Saudi official says 769 people died in Thursday’s Hajj stampede, as top religious leader backs state’s response.
The death toll from Thursday’s stampede during a Hajj ritual outside of Mecca has risen to 769, Saudi Arabia’s health minister has said.
At a press conference on Saturday, Khalid al-Falih also said the number of people injured during the crush in the tent city of Mina while on their way to perform a ritual on the first day of Eid had risen to 934.
Earlier, Saudi Arabia’s top religious leader has said that the stampede, the worst disaster in a quarter-century to strike the annual event, was beyond human control.
The country drew fierce criticism from regional rival Iran over its handling of pilgrims’ safety. Tehran says at least 131 of its citizens died in the disaster.
“You are not responsible for what happened”, Sheikh Abdul Aziz al-Sheikh told Crown Prince Mohammed bin Nayef in a meeting in Mina on Friday, the official Saudi Press Agency (SPA) reported on Saturday.
“As for the things that humans cannot control, you are not blamed for them. Fate and destiny are inevitable,” the sheikh told the prince, who is also minister of interior.
Bin Nayef chairs the Saudi Hajj committee and has ordered an investigation into Thursday’s stampede during a symbolic “stoning of the devil” ritual by hundreds of thousands of pilgrims at Jamarat Bridge in Mina, just outside the holy city of Mecca.
On Saturday, groups of pilgrims were moving from early morning towards Jamarat Bridge for the last of three stoning days.
The interior ministry has said it assigned 100,000 police to secure the Hajj and manage crowds.
But pilgrims blamed the stampede on police road closures and poor management of the flow of hundreds of thousands of pilgrims in searing temperatures.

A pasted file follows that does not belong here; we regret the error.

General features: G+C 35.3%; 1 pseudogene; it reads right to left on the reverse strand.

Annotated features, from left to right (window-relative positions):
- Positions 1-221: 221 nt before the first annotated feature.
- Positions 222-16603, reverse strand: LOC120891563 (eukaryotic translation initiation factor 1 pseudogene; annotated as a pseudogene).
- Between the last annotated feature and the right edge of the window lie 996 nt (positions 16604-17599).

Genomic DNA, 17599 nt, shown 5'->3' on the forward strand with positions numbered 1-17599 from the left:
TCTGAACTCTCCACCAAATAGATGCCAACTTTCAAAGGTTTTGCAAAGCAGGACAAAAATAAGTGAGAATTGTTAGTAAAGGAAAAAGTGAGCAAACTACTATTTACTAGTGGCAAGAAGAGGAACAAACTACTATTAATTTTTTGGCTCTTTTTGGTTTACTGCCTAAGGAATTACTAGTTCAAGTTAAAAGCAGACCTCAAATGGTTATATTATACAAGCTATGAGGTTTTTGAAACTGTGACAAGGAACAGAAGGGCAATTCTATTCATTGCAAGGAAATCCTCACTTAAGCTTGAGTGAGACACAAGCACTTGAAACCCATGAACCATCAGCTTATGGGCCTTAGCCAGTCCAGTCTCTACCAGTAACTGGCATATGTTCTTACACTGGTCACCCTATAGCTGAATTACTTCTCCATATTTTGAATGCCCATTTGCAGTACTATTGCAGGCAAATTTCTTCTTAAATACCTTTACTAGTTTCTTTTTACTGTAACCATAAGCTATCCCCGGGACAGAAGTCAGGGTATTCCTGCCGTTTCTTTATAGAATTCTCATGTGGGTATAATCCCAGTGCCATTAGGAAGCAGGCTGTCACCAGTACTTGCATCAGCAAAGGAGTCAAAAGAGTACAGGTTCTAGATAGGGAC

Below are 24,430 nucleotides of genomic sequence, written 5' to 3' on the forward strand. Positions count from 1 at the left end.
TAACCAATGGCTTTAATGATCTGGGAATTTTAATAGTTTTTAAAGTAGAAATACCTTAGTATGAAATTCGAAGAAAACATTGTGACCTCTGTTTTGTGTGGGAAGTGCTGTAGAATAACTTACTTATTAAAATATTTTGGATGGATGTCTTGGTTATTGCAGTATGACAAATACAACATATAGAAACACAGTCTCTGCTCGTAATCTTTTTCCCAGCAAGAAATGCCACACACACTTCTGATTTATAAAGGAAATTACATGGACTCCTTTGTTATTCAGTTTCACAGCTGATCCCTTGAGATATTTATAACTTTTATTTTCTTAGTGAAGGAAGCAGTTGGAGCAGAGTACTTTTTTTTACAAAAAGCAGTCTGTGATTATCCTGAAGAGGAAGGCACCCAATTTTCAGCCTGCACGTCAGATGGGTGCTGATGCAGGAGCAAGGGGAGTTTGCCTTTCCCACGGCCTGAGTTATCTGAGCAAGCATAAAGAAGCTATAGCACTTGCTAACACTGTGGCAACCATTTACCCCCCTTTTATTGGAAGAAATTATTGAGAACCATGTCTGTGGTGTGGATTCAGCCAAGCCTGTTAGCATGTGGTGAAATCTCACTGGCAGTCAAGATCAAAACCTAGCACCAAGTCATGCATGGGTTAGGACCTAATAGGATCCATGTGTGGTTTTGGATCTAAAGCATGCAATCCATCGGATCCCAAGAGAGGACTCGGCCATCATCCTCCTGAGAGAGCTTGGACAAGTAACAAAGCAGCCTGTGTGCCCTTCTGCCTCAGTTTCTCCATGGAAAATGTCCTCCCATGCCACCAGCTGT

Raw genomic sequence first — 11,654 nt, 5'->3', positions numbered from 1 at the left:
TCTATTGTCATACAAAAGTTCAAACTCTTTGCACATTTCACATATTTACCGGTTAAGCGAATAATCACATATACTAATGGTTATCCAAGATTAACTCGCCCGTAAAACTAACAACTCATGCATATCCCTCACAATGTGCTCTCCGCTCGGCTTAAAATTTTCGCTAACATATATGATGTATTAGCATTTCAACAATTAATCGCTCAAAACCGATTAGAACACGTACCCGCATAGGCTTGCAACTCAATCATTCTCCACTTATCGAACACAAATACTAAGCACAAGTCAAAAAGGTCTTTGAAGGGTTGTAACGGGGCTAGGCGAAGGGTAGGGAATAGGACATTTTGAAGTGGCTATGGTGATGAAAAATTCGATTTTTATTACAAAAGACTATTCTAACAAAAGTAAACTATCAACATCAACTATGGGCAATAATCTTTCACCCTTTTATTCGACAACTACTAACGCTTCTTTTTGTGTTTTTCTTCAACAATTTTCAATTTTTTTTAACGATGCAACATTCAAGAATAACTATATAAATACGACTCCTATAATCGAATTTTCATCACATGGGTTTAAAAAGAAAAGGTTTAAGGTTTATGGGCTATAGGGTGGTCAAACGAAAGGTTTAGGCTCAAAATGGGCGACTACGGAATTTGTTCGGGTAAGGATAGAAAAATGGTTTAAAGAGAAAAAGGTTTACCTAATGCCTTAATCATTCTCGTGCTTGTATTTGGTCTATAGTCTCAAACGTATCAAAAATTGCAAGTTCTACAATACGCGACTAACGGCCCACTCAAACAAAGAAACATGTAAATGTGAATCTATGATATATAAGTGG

Abdullah al-Sheikh, chairman of the Shura Council, an appointed body which advises the government, stressed that pilgrims must stick to “the rules and regulations taken by the security personnel… In doing so, they protect their lives, their security and facilitate their performing of the rituals.”
Health Minister Khaled al-Falih earlier made similar remarks that faulted the worshippers.
In comments carried late Friday by SPA, the Shura chairman called on citizens and Muslims to ignore “the biased campaigns carried out by the enemies of this pure country, to question the great efforts exerted by the kingdom to serve the holy sites, their construction and expansion, and to serve the visitors and pilgrims.”
|Crush toll given by foreign officials and media so far:|
– Algeria: 4 dead
– Benin: deaths confirmed but number unspecified
– Burundi: 1 dead
– Cameroon: at least 20 dead
– Chad: 11 dead
– Egypt: 14 dead
– India: 18 dead
– Indonesia: 3 dead
– Iran: 131 dead
– Kenya: 3 dead
– Morocco: 87 dead, according to Moroccan media
– Netherlands: 1 dead
– Niger: at least 19 dead
– Nigeria: 3 dead
– Pakistan: 11 dead
– Senegal: 5 dead
– Somalia: 8 dead, according to media reports
– Tanzania: 4 dead
Riyadh’s regional rival Iran said 131 of its nationals were among the victims, and on Friday stepped up its criticism of the kingdom, demanding that affected countries have a role in the Saudi investigation into the disaster.
“Saudi Arabia is incapable of organising the pilgrimage,” said Ayatollah Mohammad Emami Kashani, leading the main weekly prayers in Tehran.
“The running of the Hajj must be handed over to Islamic states,” he said.
Several African countries confirmed deaths in the stampede, as did India, Indonesia, Pakistan and the Netherlands. Moroccan media gave 87 nationals killed.
Nigeria’s President Muhammadu Buhari urged King Salman “to ensure a comprehensive and thorough exercise that will identify any flaws in Hajj organisation”.
Buhari said his country had lost a prominent journalist, a professor “and others” in the tragedy.
Largely incident-free for nine years after safety improvements, this year’s Hajj was afflicted by double tragedy.
Days before it started, a construction crane collapsed at the Grand Mosque, Islam’s holiest site, killing 109 people including many foreigners.